A bubble of glowing gas blows away from an ancient dying star, next to a cluster of new stars in Gemini.
This image, from a week ago, captures contrasting stages in the life of a star.
At left is a crescent-shaped bubble of gas called IC 443, or the Jellyfish Nebula, billowing away from the site of an ancient supernova explosion, when a giant star ended its life in a blast thousands of years ago. Estimates put its age as between 3,000 and 30,000 years.
At upper right is the bright open star cluster, Messier 35, a gathering of hundreds of comparatively new stars at the beginning of their lives. M35 lies 2,800 light years away, close enough that its stars are nicely resolved in my photo and in any small telescope. M35 is one of the showpieces of the winter northern sky.
Just below M35 you can see a fuzzy glow. It’s another star cluster, NGC 2158. However, its great distance of 11,000 light years makes it appear as a small, partially-resolved glow, a nice contrast in clusters near and far.
This image focuses on IC 443, sitting between the stars Eta (right) and Mu Geminorum. The field is filled with other faint nebulosity, all part of the cycle of star birth and death.
– Alan, December 7, 2014 / © 2014 Alan Dyer
This one image frames examples of both the beginning and end points of a star’s life.
I shot this last night, February 6, 2013, capturing a field in the constellation of Gemini the twins. At upper right is the showpiece star cluster known as Messier 35. It’s a collection of fairly young stars still hanging around together after forming from a cloud of interstellar gas tens of millions of years ago. M35 lies about 2,800 light years from Earth, on the other side of the spiral arm we live in. Just below M35 you can see another smaller and denser cluster. That’s NGC 2158, about five times farther away from us, thus its smaller apparent size. Both are objects that represent the early stages of a star’s life.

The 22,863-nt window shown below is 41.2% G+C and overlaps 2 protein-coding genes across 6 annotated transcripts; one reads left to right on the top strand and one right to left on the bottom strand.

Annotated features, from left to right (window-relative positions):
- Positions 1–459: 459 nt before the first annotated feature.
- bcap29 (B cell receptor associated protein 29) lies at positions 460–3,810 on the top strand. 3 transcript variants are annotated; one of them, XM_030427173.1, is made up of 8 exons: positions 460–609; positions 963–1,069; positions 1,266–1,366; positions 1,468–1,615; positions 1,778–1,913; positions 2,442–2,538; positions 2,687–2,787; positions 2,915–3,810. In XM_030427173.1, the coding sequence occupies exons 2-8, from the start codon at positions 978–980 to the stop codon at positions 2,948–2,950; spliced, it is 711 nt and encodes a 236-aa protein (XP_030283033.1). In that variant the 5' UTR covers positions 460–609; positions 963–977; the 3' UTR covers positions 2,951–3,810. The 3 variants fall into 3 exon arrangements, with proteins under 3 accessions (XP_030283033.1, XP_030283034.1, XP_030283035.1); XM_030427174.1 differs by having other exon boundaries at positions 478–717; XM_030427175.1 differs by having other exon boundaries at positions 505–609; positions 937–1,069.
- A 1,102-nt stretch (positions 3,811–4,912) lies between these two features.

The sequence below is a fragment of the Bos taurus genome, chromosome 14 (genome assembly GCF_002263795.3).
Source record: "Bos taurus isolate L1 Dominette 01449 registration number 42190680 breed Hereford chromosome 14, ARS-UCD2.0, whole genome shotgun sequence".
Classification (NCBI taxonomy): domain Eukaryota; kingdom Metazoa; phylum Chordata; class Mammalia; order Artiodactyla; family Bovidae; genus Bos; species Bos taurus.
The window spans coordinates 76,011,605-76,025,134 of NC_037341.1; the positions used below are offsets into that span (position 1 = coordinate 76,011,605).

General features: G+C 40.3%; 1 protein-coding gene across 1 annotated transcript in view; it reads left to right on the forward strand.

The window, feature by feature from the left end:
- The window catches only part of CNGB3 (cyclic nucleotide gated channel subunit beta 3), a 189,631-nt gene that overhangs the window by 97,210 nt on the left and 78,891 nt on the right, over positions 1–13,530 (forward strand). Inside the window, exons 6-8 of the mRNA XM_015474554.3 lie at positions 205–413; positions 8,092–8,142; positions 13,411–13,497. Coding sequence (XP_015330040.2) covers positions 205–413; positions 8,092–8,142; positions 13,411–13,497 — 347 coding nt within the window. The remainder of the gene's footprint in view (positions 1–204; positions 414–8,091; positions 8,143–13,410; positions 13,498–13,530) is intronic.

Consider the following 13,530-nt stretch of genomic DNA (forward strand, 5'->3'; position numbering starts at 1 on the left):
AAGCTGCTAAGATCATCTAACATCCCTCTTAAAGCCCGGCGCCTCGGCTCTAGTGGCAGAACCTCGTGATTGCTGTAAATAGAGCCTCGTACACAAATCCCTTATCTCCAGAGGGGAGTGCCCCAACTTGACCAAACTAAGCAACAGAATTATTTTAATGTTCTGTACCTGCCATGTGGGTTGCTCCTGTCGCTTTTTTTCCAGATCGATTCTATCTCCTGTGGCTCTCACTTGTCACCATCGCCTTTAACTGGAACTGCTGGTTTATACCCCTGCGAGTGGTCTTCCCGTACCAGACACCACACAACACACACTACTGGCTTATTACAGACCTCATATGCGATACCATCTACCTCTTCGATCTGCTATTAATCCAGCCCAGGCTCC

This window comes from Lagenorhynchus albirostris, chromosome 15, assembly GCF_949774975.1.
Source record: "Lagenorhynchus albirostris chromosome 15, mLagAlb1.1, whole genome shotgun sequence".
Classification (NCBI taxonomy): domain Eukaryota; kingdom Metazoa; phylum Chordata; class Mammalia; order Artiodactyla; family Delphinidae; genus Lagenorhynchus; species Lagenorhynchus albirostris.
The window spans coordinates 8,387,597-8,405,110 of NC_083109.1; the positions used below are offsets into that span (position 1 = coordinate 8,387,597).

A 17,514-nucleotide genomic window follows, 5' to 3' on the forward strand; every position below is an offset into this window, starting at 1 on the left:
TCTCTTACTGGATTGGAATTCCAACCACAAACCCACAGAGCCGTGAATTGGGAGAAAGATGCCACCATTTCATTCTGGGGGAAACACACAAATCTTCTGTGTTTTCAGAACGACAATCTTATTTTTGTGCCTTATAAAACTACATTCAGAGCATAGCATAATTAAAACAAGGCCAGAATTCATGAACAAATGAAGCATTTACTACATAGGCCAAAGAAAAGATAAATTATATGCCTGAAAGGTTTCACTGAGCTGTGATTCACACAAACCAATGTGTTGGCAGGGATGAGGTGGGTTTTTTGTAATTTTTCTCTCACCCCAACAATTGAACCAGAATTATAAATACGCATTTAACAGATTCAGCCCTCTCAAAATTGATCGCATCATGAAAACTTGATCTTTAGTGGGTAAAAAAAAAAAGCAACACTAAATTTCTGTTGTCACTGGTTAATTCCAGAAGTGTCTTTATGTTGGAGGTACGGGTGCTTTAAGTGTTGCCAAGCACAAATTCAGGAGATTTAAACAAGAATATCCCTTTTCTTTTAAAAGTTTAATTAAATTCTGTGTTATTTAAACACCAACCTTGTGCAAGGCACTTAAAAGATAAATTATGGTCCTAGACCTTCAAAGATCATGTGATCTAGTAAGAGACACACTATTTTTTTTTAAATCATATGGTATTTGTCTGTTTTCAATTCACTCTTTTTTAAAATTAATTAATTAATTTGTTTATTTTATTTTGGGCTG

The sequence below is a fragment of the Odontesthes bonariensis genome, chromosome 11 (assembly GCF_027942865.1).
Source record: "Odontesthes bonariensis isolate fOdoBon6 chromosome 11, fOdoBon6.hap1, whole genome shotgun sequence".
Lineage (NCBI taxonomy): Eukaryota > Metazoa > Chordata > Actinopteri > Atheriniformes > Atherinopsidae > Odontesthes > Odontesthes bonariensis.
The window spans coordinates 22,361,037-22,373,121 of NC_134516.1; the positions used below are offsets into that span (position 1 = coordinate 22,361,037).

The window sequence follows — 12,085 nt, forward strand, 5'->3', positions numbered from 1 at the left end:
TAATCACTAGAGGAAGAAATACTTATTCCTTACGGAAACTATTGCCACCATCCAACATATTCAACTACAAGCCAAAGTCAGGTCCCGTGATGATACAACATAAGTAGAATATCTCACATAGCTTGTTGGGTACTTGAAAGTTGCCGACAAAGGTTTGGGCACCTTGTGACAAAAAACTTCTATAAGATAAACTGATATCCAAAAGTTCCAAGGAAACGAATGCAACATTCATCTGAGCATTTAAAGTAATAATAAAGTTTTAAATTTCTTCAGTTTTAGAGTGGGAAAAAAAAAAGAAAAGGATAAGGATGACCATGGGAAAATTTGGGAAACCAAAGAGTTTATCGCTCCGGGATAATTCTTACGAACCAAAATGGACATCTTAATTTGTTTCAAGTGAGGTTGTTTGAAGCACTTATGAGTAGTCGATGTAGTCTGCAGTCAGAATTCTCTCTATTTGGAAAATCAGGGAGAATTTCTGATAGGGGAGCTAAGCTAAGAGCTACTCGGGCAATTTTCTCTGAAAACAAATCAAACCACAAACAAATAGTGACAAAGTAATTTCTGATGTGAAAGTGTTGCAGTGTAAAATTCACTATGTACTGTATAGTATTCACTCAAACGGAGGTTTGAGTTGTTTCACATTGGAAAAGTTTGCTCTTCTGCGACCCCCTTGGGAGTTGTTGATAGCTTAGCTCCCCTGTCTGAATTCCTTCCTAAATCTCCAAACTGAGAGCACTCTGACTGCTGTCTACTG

At lower left is an object known as the Jellyfish Nebula, for obvious reasons. The official name is IC 443. It’s the expanding remains of a star that blew up as a supernova anywhere from 3,000 to 30,000 years ago. What’s left of the star’s core can still be detected as a spinning neutron star. You need a radio telescope to see that object, but the blasted remains of the star’s outer layers can be seen through a large backyard telescope as a shell of gas. It is expanding into the space between stars – the interstellar medium – ploughing into other gas clouds. The shockwave from its collision with other nebulas may trigger those clouds to collapse and form clusters of new stars. And so it goes in the Galaxy.
For this portrait of stellar lifestyles, I used a 92mm apochromatic refractor and a new Canon 6D camera, one that has had its sensor filter modified to accept a greater range of deep red light emitted by hydrogen nebulas. The image is actually a stack of 12 exposures with an accumulated exposure time of 80 minutes.
– Alan, February 7, 2013 / © 2013 Alan Dyer